He also decried that there is gap in the availability of data about vulture poisoning or wildlife in general. ‚ÄėIf we have a central point for data, it will help in terms of reporting and advocacy‚Äô, he stated
He added that the regional committee comprises of law enforcement officers such as BDF and Botswana police, village leadership such as Village Development Committee and Kgosi. ‚ÄėWe need to join hand together and protect the wildlife we have as this will increase our profile for conservation and this alone enhances our visitation and boost our local economy,‚Äô he noted
Kootshositse noted that Birdlife together with DWNP also addressed series of meeting in some villages in the Chobe region recently. The purpose of kgotla meetings was to raise awareness on the conservation and protection of vultures in Chobe West communities.
‚ÄėAfter realizing that vulture poisoning in the Chobe areas become frequent, we realise that we need to do something about it. ¬†‚ÄėWe did a public awareness by addressing several kgotla meetings in some villages in the Chobe west,‚Äô he stated
He noted that next year they are going to have another round of consultations around the Chobe areas and the approach is to engage the community into planning process. ‚ÄėResidents should be part of the plan of actions and we are working with farmers committee in the areas to address vulture poisoning in the area, ‚Äėhe added
He added that they have found out that some common reasons for poisoning wildlife are farmers targeting predators such as lions in retaliation to killing of their livestock. Another common incident cross border poaching in the Chobe area as poachers will kills an elephant and poison its carcass targeting vultures because of their aerial circling alerting authorities about poaching activities.
Kootshositse noted that in the last cases it was disheartening the incidents occurred three months apart. He added that for the first time they found that some of the body parts of some vultures were missing. He added harvesting of body parts of vultures is not a common practice in Botswana, although it is used in some parts of Africa. ‚ÄėWe suspect that someone took advantage of the availability of carcasses and started harvesting their body parts,‚Äô
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Minister of Health Dr Edwin Dikoloti says Africa member states call on World Health Organization (WHO) to ensure equitable resource allocation for 2024-2025. Dr Dikoloti was speaking this week at the WHO Executive Board Meeting in Geneva, Switzerland.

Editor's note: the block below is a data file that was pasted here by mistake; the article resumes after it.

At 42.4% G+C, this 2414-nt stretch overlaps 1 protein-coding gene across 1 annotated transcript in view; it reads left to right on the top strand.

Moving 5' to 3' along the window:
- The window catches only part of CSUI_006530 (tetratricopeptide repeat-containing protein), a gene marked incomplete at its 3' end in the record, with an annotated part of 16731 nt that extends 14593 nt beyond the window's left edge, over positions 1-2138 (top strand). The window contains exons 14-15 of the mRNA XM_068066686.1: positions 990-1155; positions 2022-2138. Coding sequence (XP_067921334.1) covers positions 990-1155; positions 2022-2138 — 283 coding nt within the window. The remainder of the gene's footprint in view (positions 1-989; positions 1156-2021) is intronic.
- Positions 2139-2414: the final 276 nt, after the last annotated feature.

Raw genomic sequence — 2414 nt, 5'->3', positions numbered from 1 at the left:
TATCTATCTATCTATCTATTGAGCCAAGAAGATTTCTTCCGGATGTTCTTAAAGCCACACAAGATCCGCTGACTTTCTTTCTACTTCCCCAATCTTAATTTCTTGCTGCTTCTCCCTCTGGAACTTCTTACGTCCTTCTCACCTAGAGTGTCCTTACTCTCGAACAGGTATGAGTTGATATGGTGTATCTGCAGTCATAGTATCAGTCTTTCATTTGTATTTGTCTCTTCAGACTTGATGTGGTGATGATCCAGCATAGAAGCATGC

He said countries agreed that there is need to address the budget and funding imbalances by increasing the programme budget share of countries and regions to 75% for the next year.
‚ÄúThe proposed budget for 2024-2025 marks an important milestone as it is the first in Programme Budget in which country offices will be allocated more than half of the total budget for the biennium. We highly welcome this approach which will enable the organization to deliver on its mandate while fulfilling the expectations for transparency, efficiency and accountability.‚ÄĚ
The Botswana Health Minister commended member states on the extension of the General Programme of Work (GPD 13) and the Secretariat work to monitor the progress towards the triple billion targets, and the health-related SDGs.
‚ÄúWe welcome the Director‚Äôs general proposed five priorities which have crystalized into the ‚Äúfive Ps‚ÄĚ that are aligned with the GPW 13 extension. Impact can only be achieved through close coordination with, and support to national health authorities. As such, the strengthening of country offices is instrumental, with particular focus on strengthening national health systems and on promoting more equitable access to health services.‚ÄĚ
According to Dr Dikoloti, the majority of countries with UHC index that is below the global median are in the WHO Africa region. ‚ÄúFor that, we call on the WHO to enhance capacity at the regional and national levels in order to accelerate progress. Currently, the regional office needs both technical and financial support in order to effectively address and support country needs.‚ÄĚ